A new study, led by Prof Siddharthan Chandran and Prof Josef Priller (UK DRI at Edinburgh), has revealed that the essential waste clearance role within microglia, the brain’s resident immune cells, is impaired in motor neuron disease (MND). The study, published in Science Advances, provides a potential new target for future drug discovery.
MND, also known as amyotrophic lateral sclerosis or ALS, is an incurable disease that causes progressive weakness of the muscles due to the degeneration of motor neurons in the brain and spinal cord. More than 1500 people are diagnosed with MND in the UK each year, and tragically the majority pass away within five years. The absence of effective treatments to slow the course of the disease highlights the pressing need to identify new drugs.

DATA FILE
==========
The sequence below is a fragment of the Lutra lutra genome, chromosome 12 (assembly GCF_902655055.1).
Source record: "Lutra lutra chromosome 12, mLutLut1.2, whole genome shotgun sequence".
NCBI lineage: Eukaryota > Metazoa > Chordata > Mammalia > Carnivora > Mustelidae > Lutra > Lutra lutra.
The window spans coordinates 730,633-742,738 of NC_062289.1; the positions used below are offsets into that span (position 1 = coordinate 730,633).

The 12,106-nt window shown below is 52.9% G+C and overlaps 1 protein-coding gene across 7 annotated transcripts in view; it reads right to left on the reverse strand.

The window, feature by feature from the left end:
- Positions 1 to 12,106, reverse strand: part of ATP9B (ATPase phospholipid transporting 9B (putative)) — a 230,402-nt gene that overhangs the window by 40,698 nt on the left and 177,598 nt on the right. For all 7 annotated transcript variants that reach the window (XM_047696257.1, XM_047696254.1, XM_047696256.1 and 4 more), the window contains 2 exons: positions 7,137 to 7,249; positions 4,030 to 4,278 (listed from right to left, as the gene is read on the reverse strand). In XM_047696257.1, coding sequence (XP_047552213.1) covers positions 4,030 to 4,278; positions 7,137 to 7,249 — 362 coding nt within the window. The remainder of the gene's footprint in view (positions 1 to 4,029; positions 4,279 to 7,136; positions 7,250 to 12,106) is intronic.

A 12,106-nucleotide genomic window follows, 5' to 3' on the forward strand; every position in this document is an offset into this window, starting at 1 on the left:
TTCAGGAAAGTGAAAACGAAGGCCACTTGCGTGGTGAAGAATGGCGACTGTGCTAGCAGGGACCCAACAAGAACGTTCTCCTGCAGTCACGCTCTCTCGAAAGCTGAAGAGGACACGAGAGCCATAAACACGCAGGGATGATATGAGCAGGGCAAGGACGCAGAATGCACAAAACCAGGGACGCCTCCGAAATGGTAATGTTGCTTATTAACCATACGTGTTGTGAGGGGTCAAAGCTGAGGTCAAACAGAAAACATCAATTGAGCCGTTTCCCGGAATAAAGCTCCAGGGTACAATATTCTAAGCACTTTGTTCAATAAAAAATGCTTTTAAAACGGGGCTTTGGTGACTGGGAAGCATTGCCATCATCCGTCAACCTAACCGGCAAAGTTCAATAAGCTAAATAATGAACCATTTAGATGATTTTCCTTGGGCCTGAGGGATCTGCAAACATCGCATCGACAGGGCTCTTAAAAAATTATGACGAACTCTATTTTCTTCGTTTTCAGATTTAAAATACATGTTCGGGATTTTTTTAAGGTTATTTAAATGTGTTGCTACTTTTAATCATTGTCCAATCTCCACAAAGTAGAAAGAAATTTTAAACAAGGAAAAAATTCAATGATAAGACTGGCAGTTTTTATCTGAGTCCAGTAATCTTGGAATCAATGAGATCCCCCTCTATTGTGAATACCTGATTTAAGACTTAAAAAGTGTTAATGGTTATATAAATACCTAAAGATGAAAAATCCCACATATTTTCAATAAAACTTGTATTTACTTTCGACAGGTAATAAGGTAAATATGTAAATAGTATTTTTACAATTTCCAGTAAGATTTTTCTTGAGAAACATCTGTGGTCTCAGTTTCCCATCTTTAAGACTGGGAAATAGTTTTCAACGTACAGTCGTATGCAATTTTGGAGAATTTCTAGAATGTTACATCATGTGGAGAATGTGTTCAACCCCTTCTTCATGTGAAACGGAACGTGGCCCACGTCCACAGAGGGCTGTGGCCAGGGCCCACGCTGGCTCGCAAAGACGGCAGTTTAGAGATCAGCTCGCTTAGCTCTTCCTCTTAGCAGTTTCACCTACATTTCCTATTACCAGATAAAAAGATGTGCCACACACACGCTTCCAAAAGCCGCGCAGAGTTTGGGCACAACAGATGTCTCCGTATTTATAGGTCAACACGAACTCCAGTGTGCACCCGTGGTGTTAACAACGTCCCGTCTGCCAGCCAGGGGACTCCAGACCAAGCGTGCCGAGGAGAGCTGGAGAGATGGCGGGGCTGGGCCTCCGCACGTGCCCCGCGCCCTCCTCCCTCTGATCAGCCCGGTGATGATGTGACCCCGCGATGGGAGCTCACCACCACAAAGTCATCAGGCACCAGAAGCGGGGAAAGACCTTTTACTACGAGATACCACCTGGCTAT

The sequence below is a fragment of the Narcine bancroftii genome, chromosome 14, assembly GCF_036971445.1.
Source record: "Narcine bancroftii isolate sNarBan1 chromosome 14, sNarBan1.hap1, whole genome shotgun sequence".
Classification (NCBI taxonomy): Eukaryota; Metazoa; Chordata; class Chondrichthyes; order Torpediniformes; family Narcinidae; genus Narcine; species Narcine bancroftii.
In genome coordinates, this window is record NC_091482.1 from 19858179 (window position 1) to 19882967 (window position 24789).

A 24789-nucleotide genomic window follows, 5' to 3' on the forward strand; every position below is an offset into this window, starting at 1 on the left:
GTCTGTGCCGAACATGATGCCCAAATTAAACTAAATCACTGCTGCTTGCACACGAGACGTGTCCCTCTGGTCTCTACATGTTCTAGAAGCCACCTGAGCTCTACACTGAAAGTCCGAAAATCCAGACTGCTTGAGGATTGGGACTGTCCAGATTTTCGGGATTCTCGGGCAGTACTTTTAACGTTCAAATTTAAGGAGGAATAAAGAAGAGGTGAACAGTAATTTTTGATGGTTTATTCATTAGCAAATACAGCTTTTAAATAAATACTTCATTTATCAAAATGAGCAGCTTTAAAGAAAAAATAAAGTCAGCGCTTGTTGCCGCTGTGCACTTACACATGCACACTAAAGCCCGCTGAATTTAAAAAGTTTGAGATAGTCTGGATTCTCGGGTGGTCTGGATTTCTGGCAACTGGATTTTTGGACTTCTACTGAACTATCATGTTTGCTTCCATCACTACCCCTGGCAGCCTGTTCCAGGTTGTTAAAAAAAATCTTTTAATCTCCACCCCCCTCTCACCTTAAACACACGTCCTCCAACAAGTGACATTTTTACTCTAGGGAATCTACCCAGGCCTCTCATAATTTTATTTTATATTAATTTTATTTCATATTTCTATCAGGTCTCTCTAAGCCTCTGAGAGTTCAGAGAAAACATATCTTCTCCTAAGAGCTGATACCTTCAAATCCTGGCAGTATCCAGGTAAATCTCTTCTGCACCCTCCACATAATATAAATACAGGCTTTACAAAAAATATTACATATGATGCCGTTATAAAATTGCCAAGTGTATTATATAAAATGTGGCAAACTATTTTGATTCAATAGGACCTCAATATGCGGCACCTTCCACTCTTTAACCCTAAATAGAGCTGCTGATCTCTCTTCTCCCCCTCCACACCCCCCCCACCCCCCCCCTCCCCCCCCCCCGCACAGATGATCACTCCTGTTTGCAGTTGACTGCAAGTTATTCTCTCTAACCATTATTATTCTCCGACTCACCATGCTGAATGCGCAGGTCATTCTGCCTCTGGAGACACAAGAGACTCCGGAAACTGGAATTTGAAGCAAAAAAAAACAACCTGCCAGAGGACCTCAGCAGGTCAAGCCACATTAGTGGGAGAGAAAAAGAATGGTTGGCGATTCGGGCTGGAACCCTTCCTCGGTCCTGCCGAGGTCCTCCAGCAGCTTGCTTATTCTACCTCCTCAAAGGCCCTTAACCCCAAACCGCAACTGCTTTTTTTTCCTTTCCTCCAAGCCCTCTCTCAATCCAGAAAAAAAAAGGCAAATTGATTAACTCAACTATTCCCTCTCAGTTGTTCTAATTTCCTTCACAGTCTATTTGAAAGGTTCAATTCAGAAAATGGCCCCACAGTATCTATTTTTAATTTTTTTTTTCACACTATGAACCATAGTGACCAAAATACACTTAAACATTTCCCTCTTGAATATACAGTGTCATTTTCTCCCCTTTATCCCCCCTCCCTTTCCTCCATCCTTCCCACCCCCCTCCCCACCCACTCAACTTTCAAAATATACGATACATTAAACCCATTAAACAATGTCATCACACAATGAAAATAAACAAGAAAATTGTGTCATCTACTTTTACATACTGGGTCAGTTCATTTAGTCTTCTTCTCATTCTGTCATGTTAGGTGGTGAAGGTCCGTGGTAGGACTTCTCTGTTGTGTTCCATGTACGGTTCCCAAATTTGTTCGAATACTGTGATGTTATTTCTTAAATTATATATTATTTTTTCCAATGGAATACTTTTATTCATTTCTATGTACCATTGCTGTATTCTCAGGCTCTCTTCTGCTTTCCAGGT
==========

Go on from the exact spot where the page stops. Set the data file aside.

Accumulating evidence indicates microglia play an important role in maintaining the health of motor neurons. In this study, researchers from the UK DRI at Edinburgh, the Euan MacDonald Centre for MND Research at the University of Edinburgh, and the MRC Protein Phosphorylation Unit at the University of Dundee, used state of the art stem cell techniques to generate microglia from people with the most common genetic cause of MND (the C9orf72 mutation).